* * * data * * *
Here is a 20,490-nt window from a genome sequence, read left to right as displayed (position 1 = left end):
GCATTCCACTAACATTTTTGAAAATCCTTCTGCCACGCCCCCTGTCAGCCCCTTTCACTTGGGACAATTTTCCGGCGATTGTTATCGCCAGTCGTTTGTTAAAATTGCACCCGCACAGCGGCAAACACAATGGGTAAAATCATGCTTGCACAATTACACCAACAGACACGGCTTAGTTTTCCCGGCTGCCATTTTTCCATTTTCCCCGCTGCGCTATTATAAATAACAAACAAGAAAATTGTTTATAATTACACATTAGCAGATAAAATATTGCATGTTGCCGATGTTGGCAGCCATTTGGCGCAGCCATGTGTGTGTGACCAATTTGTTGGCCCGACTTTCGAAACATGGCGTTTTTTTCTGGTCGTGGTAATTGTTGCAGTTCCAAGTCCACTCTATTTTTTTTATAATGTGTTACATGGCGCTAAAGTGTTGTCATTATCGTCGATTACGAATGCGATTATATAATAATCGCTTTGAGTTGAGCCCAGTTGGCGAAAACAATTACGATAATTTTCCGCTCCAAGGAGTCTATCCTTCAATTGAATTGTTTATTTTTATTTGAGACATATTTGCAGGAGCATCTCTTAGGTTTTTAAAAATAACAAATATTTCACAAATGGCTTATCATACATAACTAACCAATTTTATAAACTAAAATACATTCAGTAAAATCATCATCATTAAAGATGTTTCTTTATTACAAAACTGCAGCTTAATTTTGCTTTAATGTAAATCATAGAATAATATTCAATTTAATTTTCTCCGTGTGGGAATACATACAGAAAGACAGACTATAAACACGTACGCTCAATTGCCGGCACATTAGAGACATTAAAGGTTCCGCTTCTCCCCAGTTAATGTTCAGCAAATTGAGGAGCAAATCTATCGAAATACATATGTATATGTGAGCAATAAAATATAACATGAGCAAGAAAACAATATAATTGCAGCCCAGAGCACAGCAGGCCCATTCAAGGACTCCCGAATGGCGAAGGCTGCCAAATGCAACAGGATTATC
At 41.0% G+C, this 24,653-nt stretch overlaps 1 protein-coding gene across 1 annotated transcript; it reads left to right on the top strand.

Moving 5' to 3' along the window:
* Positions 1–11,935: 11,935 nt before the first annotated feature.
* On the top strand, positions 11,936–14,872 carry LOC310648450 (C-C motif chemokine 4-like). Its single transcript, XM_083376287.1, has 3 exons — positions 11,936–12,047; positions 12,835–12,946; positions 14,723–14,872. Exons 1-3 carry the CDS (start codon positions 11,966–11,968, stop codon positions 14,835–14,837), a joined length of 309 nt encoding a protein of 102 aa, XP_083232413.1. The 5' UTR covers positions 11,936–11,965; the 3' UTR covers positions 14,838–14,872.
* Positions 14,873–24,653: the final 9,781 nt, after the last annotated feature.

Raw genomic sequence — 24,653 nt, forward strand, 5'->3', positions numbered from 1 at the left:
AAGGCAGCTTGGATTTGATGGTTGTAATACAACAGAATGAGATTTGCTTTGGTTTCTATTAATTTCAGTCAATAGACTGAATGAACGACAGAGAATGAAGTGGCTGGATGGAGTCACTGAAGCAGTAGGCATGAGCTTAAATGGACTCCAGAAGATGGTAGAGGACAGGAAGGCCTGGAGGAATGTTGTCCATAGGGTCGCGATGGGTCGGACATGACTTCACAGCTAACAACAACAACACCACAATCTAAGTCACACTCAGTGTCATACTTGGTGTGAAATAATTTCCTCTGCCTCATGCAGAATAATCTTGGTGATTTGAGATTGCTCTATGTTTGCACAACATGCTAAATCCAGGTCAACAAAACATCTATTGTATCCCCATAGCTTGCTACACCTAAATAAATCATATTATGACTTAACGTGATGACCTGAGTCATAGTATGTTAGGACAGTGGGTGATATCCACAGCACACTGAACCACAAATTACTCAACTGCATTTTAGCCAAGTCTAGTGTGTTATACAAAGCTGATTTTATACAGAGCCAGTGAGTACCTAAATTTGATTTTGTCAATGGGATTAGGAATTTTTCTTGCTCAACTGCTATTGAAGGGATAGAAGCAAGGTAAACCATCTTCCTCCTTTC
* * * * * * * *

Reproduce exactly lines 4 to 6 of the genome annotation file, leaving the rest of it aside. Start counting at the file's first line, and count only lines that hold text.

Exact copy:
Moving 5' to 3' along the window:
* Positions 1–11,935: 11,935 nt before the first annotated feature.
* On the top strand, positions 11,936–14,872 carry LOC310648450 (C-C motif chemokine 4-like). Its single transcript, XM_083376287.1, has 3 exons — positions 11,936–12,047; positions 12,835–12,946; positions 14,723–14,872. Exons 1-3 carry the CDS (start codon positions 11,966–11,968, stop codon positions 14,835–14,837), a joined length of 309 nt encoding a protein of 102 aa, XP_083232413.1. The 5' UTR covers positions 11,936–11,965; the 3' UTR covers positions 14,838–14,872.